PARSIPPANY, N.J., July 27, 2011 /PRNewswire/ — Nearly half of all smokers in the United States attempt to quit at least once per year, yet the majority of these efforts fail. One factor contributing to the low annual rate of successful cessation is that the majority of quit attempts are made without evidence-based treatment such as nicotine replacement therapy (NRT).Despite doubling a smoker’s chance of quitting, cessation aids are still infrequently used. Findings from a study appearing in a recent issue of the journal Addictive Behaviors demonstrate that there are widely held misperceptions about the health effects of using NRT, and that correcting these misperceptions may increase NRT use and thereby reduce smoking rates.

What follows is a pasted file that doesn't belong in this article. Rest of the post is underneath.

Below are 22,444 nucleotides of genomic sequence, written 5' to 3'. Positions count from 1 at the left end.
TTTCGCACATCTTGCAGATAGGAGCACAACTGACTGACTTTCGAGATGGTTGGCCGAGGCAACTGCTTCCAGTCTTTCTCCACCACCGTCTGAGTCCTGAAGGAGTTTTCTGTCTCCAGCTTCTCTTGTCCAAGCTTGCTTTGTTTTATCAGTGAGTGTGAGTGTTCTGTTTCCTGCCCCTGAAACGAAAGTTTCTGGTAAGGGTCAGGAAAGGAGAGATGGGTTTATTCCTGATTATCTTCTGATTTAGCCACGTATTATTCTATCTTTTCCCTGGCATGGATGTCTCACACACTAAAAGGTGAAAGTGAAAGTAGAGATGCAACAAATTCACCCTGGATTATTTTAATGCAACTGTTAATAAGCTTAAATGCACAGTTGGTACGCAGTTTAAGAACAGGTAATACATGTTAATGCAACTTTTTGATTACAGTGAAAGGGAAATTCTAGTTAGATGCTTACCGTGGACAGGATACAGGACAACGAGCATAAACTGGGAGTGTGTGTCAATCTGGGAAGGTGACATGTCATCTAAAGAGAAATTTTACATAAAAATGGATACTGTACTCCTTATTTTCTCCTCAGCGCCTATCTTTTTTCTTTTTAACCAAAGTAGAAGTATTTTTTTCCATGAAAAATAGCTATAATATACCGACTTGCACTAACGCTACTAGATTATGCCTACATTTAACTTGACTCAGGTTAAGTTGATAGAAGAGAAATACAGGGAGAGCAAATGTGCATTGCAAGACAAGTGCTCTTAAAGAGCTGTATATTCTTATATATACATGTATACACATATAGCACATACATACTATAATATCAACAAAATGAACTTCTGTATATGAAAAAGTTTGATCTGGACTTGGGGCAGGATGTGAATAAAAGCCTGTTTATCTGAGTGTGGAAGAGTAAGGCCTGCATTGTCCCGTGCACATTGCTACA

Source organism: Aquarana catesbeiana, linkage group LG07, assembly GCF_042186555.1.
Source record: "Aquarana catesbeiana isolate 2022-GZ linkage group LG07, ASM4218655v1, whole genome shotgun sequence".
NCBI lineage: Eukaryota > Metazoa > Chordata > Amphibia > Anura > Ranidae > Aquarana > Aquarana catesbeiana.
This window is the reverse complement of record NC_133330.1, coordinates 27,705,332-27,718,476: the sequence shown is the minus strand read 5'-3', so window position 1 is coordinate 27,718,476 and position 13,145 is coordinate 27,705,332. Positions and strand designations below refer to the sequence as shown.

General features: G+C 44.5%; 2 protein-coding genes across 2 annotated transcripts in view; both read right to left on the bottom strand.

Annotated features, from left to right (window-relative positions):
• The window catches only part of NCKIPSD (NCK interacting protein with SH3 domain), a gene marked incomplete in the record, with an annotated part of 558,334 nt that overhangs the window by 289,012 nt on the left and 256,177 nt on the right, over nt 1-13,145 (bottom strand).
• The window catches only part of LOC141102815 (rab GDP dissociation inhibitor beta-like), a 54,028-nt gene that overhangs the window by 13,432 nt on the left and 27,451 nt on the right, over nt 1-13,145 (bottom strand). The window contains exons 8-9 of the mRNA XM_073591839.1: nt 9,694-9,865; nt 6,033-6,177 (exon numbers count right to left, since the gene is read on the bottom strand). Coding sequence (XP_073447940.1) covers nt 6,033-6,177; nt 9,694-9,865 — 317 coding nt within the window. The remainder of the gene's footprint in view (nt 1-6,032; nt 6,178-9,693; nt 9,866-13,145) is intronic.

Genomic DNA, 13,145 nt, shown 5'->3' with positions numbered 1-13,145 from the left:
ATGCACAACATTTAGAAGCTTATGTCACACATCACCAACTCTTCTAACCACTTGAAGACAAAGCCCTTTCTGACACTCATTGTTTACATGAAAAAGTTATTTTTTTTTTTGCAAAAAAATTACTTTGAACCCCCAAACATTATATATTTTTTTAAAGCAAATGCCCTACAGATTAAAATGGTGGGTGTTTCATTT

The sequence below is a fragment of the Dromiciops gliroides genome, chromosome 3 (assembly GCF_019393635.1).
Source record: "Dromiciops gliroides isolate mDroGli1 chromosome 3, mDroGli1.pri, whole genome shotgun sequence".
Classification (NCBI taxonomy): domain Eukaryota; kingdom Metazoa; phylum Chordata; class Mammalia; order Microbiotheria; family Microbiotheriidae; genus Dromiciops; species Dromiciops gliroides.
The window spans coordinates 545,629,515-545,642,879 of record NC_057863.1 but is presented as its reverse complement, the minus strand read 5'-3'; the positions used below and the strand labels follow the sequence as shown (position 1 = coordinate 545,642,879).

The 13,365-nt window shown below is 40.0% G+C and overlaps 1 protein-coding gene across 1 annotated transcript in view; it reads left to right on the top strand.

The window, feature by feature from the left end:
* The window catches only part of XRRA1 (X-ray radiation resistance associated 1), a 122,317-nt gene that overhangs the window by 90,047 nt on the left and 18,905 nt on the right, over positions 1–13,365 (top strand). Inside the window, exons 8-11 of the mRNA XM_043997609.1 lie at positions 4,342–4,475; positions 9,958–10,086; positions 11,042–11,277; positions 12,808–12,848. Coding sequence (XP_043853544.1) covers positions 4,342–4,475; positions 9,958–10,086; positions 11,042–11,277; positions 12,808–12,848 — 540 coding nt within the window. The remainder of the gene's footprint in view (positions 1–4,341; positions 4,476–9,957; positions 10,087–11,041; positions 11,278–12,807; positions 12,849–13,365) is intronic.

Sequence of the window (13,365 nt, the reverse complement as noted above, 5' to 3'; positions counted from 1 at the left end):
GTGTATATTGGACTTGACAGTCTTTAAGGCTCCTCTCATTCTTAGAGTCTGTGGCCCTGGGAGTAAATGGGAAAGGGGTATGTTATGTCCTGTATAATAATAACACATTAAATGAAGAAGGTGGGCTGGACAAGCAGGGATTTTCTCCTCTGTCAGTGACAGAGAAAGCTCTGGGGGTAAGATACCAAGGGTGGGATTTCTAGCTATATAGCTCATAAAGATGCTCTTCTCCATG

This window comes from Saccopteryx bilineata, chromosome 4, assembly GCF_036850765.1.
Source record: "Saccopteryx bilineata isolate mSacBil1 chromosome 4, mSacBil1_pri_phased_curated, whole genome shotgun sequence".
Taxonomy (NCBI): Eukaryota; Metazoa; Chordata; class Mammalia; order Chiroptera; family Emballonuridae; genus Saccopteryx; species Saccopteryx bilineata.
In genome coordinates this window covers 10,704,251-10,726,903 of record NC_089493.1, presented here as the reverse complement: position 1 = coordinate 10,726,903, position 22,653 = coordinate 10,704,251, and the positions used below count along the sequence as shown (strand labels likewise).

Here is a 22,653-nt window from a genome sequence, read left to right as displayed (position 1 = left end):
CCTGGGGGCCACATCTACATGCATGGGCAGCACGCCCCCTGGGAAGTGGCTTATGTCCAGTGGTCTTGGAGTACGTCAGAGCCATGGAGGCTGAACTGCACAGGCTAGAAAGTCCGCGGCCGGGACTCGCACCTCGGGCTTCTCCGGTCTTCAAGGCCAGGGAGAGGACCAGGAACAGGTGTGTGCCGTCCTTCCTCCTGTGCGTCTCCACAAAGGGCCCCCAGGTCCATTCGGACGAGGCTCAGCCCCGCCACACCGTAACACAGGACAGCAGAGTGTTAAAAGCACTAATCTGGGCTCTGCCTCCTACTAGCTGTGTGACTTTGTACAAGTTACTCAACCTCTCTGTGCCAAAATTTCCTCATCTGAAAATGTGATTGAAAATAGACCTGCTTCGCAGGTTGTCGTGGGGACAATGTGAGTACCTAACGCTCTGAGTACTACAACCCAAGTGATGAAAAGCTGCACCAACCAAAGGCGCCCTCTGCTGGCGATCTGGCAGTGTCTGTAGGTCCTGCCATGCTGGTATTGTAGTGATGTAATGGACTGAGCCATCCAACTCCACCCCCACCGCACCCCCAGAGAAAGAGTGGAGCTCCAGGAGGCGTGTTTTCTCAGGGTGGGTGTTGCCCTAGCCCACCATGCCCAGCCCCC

The study, which was fielded in partnership by GlaxoSmithKline Consumer Healthcare (GSK) and Legacy®, reported that smokers are misinformed about the safety and efficacy of smoking cessation aids. Specifically, 93 percent of smokers did not know smoking while wearing the nicotine patch does not cause heart attacks. In addition, 76 percent of smokers did not know nicotine patch, gum and lozenge are not as addictive as cigarettes. Further, 69 percent of smokers did not know NRT products are not as harmful as cigarettes.
However, the study found that education could increase smokers’ consideration of NRT use. Specifically, more than half of those who were interested in quitting reported they would be more likely to use NRT if they were shown accurate safety information.
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